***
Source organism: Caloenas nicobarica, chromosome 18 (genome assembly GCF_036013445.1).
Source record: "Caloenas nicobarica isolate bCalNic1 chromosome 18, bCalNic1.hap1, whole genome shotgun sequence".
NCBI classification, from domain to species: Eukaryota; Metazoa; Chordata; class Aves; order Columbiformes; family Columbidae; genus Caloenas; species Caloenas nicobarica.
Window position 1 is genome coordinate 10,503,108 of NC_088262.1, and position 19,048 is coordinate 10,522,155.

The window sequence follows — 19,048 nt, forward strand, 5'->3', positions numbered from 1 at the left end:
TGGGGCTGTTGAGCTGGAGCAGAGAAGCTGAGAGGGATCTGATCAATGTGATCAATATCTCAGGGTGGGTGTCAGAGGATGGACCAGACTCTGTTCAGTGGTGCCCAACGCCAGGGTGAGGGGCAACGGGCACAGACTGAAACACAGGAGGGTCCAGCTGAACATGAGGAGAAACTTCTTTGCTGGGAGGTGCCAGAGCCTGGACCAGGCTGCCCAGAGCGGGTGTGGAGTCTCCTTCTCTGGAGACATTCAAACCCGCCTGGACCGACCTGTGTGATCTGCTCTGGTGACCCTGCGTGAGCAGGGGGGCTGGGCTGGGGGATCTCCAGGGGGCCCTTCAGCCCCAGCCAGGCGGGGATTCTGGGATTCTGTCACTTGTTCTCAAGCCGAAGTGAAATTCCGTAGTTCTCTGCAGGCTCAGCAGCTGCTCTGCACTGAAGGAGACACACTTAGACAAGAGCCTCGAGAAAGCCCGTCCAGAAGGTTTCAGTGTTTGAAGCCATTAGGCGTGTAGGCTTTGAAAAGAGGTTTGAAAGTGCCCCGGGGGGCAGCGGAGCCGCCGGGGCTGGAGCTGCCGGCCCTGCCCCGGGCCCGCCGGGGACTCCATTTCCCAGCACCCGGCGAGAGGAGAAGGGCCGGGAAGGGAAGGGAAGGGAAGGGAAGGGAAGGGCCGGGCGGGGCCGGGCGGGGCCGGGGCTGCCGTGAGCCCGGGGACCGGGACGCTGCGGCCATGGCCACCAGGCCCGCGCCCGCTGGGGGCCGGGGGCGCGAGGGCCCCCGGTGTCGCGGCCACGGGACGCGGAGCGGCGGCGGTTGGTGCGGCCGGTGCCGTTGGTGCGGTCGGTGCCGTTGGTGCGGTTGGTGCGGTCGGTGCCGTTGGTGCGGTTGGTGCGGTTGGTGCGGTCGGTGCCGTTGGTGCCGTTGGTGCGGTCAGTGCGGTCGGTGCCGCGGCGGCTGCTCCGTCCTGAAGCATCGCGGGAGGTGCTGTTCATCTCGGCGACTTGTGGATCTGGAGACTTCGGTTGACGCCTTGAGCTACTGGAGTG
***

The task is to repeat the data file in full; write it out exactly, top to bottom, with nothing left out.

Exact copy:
Source organism: Caloenas nicobarica, chromosome 18 (genome assembly GCF_036013445.1).
Source record: "Caloenas nicobarica isolate bCalNic1 chromosome 18, bCalNic1.hap1, whole genome shotgun sequence".
NCBI classification, from domain to species: Eukaryota; Metazoa; Chordata; class Aves; order Columbiformes; family Columbidae; genus Caloenas; species Caloenas nicobarica.
Window position 1 is genome coordinate 10,503,108 of NC_088262.1, and position 19,048 is coordinate 10,522,155.

The window sequence follows — 19,048 nt, forward strand, 5'->3', positions numbered from 1 at the left end:
TGGGGCTGTTGAGCTGGAGCAGAGAAGCTGAGAGGGATCTGATCAATGTGATCAATATCTCAGGGTGGGTGTCAGAGGATGGACCAGACTCTGTTCAGTGGTGCCCAACGCCAGGGTGAGGGGCAACGGGCACAGACTGAAACACAGGAGGGTCCAGCTGAACATGAGGAGAAACTTCTTTGCTGGGAGGTGCCAGAGCCTGGACCAGGCTGCCCAGAGCGGGTGTGGAGTCTCCTTCTCTGGAGACATTCAAACCCGCCTGGACCGACCTGTGTGATCTGCTCTGGTGACCCTGCGTGAGCAGGGGGGCTGGGCTGGGGGATCTCCAGGGGGCCCTTCAGCCCCAGCCAGGCGGGGATTCTGGGATTCTGTCACTTGTTCTCAAGCCGAAGTGAAATTCCGTAGTTCTCTGCAGGCTCAGCAGCTGCTCTGCACTGAAGGAGACACACTTAGACAAGAGCCTCGAGAAAGCCCGTCCAGAAGGTTTCAGTGTTTGAAGCCATTAGGCGTGTAGGCTTTGAAAAGAGGTTTGAAAGTGCCCCGGGGGGCAGCGGAGCCGCCGGGGCTGGAGCTGCCGGCCCTGCCCCGGGCCCGCCGGGGACTCCATTTCCCAGCACCCGGCGAGAGGAGAAGGGCCGGGAAGGGAAGGGAAGGGAAGGGAAGGGAAGGGCCGGGCGGGGCCGGGCGGGGCCGGGGCTGCCGTGAGCCCGGGGACCGGGACGCTGCGGCCATGGCCACCAGGCCCGCGCCCGCTGGGGGCCGGGGGCGCGAGGGCCCCCGGTGTCGCGGCCACGGGACGCGGAGCGGCGGCGGTTGGTGCGGCCGGTGCCGTTGGTGCGGTCGGTGCCGTTGGTGCGGTTGGTGCGGTCGGTGCCGTTGGTGCGGTTGGTGCGGTTGGTGCGGTCGGTGCCGTTGGTGCCGTTGGTGCGGTCAGTGCGGTCGGTGCCGCGGCGGCTGCTCCGTCCTGAAGCATCGCGGGAGGTGCTGTTCATCTCGGCGACTTGTGGATCTGGAGACTTCGGTTGACGCCTTGAGCTACTGGAGTG